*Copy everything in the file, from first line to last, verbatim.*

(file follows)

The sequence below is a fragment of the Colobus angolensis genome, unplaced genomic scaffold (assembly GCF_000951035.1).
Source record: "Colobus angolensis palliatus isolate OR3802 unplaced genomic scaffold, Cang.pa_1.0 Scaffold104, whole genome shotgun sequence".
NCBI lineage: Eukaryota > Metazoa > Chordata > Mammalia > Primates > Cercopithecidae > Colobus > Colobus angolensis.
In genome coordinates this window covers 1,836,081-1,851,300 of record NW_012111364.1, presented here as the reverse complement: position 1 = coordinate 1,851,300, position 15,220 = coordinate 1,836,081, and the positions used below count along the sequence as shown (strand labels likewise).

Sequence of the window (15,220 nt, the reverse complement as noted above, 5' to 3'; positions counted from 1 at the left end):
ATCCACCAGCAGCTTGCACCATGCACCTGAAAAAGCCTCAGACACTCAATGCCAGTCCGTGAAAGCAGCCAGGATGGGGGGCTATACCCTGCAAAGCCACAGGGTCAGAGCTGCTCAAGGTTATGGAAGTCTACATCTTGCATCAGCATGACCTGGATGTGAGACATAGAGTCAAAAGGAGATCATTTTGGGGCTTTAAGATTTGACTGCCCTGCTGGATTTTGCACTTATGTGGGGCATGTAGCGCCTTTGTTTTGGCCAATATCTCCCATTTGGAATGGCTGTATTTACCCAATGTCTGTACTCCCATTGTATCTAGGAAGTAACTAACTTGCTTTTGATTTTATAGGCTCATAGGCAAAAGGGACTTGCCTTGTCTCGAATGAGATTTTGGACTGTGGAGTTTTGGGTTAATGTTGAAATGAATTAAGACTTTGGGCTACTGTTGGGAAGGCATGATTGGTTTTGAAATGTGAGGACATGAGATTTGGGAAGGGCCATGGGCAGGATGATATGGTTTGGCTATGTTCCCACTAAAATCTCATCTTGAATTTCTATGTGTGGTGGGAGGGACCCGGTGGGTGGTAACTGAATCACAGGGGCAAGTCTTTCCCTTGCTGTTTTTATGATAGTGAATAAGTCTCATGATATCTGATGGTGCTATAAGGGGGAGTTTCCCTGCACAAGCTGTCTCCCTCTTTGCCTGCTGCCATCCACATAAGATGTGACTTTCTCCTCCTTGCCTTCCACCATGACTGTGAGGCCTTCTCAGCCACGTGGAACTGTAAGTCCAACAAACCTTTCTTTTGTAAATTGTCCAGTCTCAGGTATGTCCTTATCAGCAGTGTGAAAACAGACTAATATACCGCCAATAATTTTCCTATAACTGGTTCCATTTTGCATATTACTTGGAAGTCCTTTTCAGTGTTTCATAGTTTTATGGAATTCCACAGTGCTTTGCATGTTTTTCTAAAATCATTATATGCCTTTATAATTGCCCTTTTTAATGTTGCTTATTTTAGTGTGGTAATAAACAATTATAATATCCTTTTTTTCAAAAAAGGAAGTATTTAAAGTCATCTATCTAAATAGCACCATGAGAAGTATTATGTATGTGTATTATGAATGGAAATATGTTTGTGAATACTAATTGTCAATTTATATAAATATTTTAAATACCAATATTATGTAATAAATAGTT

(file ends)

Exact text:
The sequence below is a fragment of the Colobus angolensis genome, unplaced genomic scaffold (assembly GCF_000951035.1).
Source record: "Colobus angolensis palliatus isolate OR3802 unplaced genomic scaffold, Cang.pa_1.0 Scaffold104, whole genome shotgun sequence".
NCBI lineage: Eukaryota > Metazoa > Chordata > Mammalia > Primates > Cercopithecidae > Colobus > Colobus angolensis.
In genome coordinates this window covers 1,836,081-1,851,300 of record NW_012111364.1, presented here as the reverse complement: position 1 = coordinate 1,851,300, position 15,220 = coordinate 1,836,081, and the positions used below count along the sequence as shown (strand labels likewise).

Sequence of the window (15,220 nt, the reverse complement as noted above, 5' to 3'; positions counted from 1 at the left end):
ATCCACCAGCAGCTTGCACCATGCACCTGAAAAAGCCTCAGACACTCAATGCCAGTCCGTGAAAGCAGCCAGGATGGGGGGCTATACCCTGCAAAGCCACAGGGTCAGAGCTGCTCAAGGTTATGGAAGTCTACATCTTGCATCAGCATGACCTGGATGTGAGACATAGAGTCAAAAGGAGATCATTTTGGGGCTTTAAGATTTGACTGCCCTGCTGGATTTTGCACTTATGTGGGGCATGTAGCGCCTTTGTTTTGGCCAATATCTCCCATTTGGAATGGCTGTATTTACCCAATGTCTGTACTCCCATTGTATCTAGGAAGTAACTAACTTGCTTTTGATTTTATAGGCTCATAGGCAAAAGGGACTTGCCTTGTCTCGAATGAGATTTTGGACTGTGGAGTTTTGGGTTAATGTTGAAATGAATTAAGACTTTGGGCTACTGTTGGGAAGGCATGATTGGTTTTGAAATGTGAGGACATGAGATTTGGGAAGGGCCATGGGCAGGATGATATGGTTTGGCTATGTTCCCACTAAAATCTCATCTTGAATTTCTATGTGTGGTGGGAGGGACCCGGTGGGTGGTAACTGAATCACAGGGGCAAGTCTTTCCCTTGCTGTTTTTATGATAGTGAATAAGTCTCATGATATCTGATGGTGCTATAAGGGGGAGTTTCCCTGCACAAGCTGTCTCCCTCTTTGCCTGCTGCCATCCACATAAGATGTGACTTTCTCCTCCTTGCCTTCCACCATGACTGTGAGGCCTTCTCAGCCACGTGGAACTGTAAGTCCAACAAACCTTTCTTTTGTAAATTGTCCAGTCTCAGGTATGTCCTTATCAGCAGTGTGAAAACAGACTAATATACCGCCAATAATTTTCCTATAACTGGTTCCATTTTGCATATTACTTGGAAGTCCTTTTCAGTGTTTCATAGTTTTATGGAATTCCACAGTGCTTTGCATGTTTTTCTAAAATCATTATATGCCTTTATAATTGCCCTTTTTAATGTTGCTTATTTTAGTGTGGTAATAAACAATTATAATATCCTTTTTTTCAAAAAAGGAAGTATTTAAAGTCATCTATCTAAATAGCACCATGAGAAGTATTATGTATGTGTATTATGAATGGAAATATGTTTGTGAATACTAATTGTCAATTTATATAAATATTTTAAATACCAATATTATGTAATAAATAGTT